UN Organisation targets 4.2m Somali children in measles drive

The drive to be conducted by the WHO and UNICEF aims to control the outbreak and reduce the number of death among children.

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A child being immunised against measles - Photo for illustrative purpose play

A child being immunised against measles - Photo for illustrative purpose

(The Blaze)
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Two UN agencies are to launch a measles campaign in November, targeting 4.2 million children aged from six months to 10 years in Somalia.

The drive to be conducted by the WHO and UNICEF aims to control the outbreak and reduce the number of death among children.

“Investing in the health of Somalia’s children is critical, and is an investment in the future of Somalia."

“WHO, UNICEF and health partners are working closely to curb the spread of measles in the country,” WHO Representative in Somalia, Ghulam Popal, said in a statement issued in Mogadishu.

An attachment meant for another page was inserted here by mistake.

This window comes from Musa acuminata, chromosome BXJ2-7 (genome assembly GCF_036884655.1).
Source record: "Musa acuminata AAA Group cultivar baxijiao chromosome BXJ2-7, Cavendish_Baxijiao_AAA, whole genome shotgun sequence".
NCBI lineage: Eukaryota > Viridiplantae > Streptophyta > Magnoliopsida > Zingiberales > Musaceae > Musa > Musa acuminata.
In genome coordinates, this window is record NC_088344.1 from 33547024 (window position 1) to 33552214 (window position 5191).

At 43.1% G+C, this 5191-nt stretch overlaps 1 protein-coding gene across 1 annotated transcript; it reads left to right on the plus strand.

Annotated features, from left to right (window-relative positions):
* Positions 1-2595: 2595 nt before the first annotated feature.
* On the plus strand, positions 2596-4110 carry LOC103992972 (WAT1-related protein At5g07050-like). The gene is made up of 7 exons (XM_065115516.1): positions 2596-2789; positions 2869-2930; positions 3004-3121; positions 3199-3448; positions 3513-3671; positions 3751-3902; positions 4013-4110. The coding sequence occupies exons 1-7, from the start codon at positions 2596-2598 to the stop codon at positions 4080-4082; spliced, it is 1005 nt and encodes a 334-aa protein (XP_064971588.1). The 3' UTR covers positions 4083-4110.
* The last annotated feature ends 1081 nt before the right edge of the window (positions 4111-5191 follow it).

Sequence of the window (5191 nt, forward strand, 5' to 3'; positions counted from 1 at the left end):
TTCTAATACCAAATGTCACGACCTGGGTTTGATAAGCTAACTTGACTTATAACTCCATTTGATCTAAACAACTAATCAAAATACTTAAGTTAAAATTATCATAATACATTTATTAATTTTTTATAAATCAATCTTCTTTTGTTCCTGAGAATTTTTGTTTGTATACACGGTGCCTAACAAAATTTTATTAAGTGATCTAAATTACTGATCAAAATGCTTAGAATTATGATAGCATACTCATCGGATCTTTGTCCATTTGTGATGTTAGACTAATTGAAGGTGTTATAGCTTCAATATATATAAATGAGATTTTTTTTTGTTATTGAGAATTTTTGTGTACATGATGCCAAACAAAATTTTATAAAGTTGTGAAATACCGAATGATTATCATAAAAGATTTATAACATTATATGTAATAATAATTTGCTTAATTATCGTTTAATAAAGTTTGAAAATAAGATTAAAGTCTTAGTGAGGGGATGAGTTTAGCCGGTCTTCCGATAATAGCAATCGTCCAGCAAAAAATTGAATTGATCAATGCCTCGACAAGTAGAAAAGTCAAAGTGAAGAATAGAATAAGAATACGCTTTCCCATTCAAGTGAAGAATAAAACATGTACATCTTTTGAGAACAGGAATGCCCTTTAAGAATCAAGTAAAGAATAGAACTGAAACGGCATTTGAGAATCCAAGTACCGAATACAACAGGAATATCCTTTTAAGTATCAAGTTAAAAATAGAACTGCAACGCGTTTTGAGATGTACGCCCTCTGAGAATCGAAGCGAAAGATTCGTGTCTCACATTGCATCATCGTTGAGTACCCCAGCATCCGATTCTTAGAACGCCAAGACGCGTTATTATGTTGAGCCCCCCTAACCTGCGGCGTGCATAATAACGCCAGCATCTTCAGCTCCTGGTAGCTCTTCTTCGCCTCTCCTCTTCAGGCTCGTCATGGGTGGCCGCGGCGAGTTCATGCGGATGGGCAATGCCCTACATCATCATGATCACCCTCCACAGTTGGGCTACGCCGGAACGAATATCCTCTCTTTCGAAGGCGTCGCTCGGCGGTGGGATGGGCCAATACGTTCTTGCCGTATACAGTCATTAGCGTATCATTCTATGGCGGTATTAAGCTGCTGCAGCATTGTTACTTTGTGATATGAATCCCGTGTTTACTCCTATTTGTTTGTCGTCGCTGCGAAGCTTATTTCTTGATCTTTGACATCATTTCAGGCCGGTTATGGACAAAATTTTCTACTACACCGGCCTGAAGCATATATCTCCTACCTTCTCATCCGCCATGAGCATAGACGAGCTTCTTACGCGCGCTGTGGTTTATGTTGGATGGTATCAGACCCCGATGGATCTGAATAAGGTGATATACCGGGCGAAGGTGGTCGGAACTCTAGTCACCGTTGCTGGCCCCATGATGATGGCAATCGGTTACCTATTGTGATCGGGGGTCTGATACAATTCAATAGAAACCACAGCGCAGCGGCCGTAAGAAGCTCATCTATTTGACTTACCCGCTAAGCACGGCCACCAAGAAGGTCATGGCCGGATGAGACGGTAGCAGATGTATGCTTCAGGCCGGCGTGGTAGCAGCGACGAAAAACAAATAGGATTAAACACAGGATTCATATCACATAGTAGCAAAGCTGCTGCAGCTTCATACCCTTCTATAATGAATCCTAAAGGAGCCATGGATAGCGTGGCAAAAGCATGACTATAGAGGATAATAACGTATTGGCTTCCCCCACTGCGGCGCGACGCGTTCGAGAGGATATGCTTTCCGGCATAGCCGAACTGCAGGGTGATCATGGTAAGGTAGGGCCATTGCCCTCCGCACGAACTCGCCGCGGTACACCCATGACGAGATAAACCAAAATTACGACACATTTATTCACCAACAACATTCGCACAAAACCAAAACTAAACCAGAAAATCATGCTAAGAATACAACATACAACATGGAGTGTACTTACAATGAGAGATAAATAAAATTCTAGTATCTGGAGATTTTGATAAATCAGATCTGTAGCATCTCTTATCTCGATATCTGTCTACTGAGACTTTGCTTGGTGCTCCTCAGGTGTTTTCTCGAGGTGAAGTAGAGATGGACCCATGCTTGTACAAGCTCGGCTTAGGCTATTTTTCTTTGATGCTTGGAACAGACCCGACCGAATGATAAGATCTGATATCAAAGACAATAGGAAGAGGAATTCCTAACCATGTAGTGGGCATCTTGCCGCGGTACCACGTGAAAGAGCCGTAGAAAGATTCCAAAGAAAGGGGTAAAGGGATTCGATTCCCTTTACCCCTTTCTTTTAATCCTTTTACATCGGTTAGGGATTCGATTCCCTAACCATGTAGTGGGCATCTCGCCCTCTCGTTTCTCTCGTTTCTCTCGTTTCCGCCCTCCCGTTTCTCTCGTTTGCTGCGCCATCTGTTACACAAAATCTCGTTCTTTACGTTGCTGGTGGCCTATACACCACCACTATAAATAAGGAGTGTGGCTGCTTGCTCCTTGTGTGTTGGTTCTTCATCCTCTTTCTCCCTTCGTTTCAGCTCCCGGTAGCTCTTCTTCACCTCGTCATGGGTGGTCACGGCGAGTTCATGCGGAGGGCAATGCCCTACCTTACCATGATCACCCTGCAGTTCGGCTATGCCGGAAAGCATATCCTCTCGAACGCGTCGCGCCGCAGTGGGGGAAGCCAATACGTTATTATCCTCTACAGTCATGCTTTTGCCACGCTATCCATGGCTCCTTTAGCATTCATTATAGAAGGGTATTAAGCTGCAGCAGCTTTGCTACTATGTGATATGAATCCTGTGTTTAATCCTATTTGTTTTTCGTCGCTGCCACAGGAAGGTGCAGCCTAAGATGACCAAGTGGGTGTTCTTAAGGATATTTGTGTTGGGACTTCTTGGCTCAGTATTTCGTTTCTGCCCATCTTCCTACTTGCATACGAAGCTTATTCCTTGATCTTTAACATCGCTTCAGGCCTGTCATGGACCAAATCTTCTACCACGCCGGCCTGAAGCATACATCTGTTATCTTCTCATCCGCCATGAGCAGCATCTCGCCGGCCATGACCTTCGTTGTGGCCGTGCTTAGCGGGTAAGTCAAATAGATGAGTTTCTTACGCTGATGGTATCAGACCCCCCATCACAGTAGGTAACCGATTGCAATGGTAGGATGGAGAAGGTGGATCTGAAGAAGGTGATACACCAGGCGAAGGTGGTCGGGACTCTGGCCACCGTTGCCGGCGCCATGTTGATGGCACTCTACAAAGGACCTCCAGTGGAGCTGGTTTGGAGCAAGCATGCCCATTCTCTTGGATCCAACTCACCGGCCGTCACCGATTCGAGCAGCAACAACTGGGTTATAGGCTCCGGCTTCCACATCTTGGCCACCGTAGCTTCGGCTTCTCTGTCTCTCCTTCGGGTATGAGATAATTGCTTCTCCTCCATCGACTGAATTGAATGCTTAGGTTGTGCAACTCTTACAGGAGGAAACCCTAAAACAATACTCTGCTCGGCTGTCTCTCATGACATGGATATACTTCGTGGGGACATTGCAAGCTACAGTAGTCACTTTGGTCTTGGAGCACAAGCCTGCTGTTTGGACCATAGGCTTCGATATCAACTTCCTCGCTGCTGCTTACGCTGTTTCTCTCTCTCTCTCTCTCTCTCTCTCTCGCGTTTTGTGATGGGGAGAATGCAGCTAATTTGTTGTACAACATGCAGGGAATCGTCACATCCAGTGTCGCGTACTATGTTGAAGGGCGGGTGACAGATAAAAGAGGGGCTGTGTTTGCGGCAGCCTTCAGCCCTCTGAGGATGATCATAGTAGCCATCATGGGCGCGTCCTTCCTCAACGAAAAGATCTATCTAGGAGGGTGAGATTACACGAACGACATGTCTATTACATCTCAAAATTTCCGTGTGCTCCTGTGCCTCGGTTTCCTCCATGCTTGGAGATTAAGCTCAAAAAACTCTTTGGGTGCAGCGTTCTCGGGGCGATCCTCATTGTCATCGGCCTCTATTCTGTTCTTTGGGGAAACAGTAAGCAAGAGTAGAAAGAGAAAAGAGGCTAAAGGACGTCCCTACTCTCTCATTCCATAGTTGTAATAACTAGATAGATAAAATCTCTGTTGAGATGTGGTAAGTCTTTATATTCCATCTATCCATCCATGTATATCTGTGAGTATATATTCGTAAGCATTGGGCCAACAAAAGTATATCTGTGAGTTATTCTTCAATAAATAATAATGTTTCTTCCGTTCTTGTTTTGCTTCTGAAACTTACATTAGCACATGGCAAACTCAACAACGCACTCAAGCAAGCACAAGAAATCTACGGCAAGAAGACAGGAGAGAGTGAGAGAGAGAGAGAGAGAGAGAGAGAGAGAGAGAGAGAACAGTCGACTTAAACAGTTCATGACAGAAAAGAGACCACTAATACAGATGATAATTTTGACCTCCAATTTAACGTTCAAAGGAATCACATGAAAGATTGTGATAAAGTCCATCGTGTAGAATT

According to WHO, about 14,000 suspected cases of measles have been reported this year alone as of July 23 compared to between 5,000 to 10,000 total cases per year since 2014.

More than 80 per cent of all those affected by the current outbreak are children below the age of 10 years.

The drive will require 14 million dollars of which the UN health agency requires seven million dollars.

“This strong partnership provides continuous support to national health authorities to increase vaccination coverage for vulnerable children across the country."

“We can only succeed in reaching every child if we have enough funding,” Popal said.

In January, WHO, UNICEF and partners vaccinated 596,328 children aged six months to five years for measles across select hotspots.

According to the agencies, although the campaigns helped delay immediate transmission, measles cases are on the rise due to mass displacement and overcrowding in temporary settlements as a result of drought.

Also conflict combined with the overall low vaccination coverage prior to the current crises and low population immunity due to high prevalence of malnutrition.

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